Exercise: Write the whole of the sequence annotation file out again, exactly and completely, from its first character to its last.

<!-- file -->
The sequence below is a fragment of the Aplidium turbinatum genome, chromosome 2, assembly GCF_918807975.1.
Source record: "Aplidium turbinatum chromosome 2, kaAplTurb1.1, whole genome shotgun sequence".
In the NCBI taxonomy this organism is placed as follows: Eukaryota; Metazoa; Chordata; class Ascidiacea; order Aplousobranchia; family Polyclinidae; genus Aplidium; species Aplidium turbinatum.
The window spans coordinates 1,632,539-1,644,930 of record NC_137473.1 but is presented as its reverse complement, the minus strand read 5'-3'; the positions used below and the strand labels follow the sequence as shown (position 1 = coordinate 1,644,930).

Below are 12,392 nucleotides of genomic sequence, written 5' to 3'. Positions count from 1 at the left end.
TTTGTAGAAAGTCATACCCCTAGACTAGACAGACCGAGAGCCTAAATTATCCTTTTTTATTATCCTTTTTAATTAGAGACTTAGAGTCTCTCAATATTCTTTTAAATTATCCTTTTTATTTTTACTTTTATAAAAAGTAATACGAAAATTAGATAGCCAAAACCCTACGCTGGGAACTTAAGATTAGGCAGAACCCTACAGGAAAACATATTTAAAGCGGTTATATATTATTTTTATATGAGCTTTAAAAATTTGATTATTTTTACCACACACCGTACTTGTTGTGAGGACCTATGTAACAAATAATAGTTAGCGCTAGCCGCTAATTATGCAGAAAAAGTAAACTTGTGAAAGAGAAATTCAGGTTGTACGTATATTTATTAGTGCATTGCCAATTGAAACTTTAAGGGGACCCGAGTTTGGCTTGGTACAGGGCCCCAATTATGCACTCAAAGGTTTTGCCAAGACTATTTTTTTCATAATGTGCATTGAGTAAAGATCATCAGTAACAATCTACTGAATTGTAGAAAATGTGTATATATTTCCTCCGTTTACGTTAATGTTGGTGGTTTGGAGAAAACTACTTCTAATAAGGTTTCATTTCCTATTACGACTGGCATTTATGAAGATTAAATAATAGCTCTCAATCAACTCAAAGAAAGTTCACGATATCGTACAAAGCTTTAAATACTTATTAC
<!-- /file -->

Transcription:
The sequence below is a fragment of the Aplidium turbinatum genome, chromosome 2, assembly GCF_918807975.1.
Source record: "Aplidium turbinatum chromosome 2, kaAplTurb1.1, whole genome shotgun sequence".
In the NCBI taxonomy this organism is placed as follows: Eukaryota; Metazoa; Chordata; class Ascidiacea; order Aplousobranchia; family Polyclinidae; genus Aplidium; species Aplidium turbinatum.
The window spans coordinates 1,632,539-1,644,930 of record NC_137473.1 but is presented as its reverse complement, the minus strand read 5'-3'; the positions used below and the strand labels follow the sequence as shown (position 1 = coordinate 1,644,930).

Below are 12,392 nucleotides of genomic sequence, written 5' to 3'. Positions count from 1 at the left end.
TTTGTAGAAAGTCATACCCCTAGACTAGACAGACCGAGAGCCTAAATTATCCTTTTTTATTATCCTTTTTAATTAGAGACTTAGAGTCTCTCAATATTCTTTTAAATTATCCTTTTTATTTTTACTTTTATAAAAAGTAATACGAAAATTAGATAGCCAAAACCCTACGCTGGGAACTTAAGATTAGGCAGAACCCTACAGGAAAACATATTTAAAGCGGTTATATATTATTTTTATATGAGCTTTAAAAATTTGATTATTTTTACCACACACCGTACTTGTTGTGAGGACCTATGTAACAAATAATAGTTAGCGCTAGCCGCTAATTATGCAGAAAAAGTAAACTTGTGAAAGAGAAATTCAGGTTGTACGTATATTTATTAGTGCATTGCCAATTGAAACTTTAAGGGGACCCGAGTTTGGCTTGGTACAGGGCCCCAATTATGCACTCAAAGGTTTTGCCAAGACTATTTTTTTCATAATGTGCATTGAGTAAAGATCATCAGTAACAATCTACTGAATTGTAGAAAATGTGTATATATTTCCTCCGTTTACGTTAATGTTGGTGGTTTGGAGAAAACTACTTCTAATAAGGTTTCATTTCCTATTACGACTGGCATTTATGAAGATTAAATAATAGCTCTCAATCAACTCAAAGAAAGTTCACGATATCGTACAAAGCTTTAAATACTTATTAC